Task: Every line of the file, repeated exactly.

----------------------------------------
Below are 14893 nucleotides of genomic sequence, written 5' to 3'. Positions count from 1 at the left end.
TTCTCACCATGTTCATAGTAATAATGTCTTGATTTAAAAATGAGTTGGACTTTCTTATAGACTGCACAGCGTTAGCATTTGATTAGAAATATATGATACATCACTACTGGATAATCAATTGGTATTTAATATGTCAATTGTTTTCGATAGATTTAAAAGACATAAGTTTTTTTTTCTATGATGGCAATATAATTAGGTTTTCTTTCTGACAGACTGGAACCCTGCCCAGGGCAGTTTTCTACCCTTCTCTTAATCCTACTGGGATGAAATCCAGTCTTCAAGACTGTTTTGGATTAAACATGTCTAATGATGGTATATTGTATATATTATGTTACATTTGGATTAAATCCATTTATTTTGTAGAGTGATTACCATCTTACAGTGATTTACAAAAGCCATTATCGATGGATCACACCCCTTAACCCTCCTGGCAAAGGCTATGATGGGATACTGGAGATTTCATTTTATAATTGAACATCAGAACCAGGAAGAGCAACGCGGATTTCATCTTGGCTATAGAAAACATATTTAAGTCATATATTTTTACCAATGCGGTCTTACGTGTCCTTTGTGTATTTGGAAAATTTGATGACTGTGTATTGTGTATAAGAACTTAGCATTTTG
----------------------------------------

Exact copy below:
Below are 14893 nucleotides of genomic sequence, written 5' to 3'. Positions count from 1 at the left end.
TTCTCACCATGTTCATAGTAATAATGTCTTGATTTAAAAATGAGTTGGACTTTCTTATAGACTGCACAGCGTTAGCATTTGATTAGAAATATATGATACATCACTACTGGATAATCAATTGGTATTTAATATGTCAATTGTTTTCGATAGATTTAAAAGACATAAGTTTTTTTTTCTATGATGGCAATATAATTAGGTTTTCTTTCTGACAGACTGGAACCCTGCCCAGGGCAGTTTTCTACCCTTCTCTTAATCCTACTGGGATGAAATCCAGTCTTCAAGACTGTTTTGGATTAAACATGTCTAATGATGGTATATTGTATATATTATGTTACATTTGGATTAAATCCATTTATTTTGTAGAGTGATTACCATCTTACAGTGATTTACAAAAGCCATTATCGATGGATCACACCCCTTAACCCTCCTGGCAAAGGCTATGATGGGATACTGGAGATTTCATTTTATAATTGAACATCAGAACCAGGAAGAGCAACGCGGATTTCATCTTGGCTATAGAAAACATATTTAAGTCATATATTTTTACCAATGCGGTCTTACGTGTCCTTTGTGTATTTGGAAAATTTGATGACTGTGTATTGTGTATAAGAACTTAGCATTTTG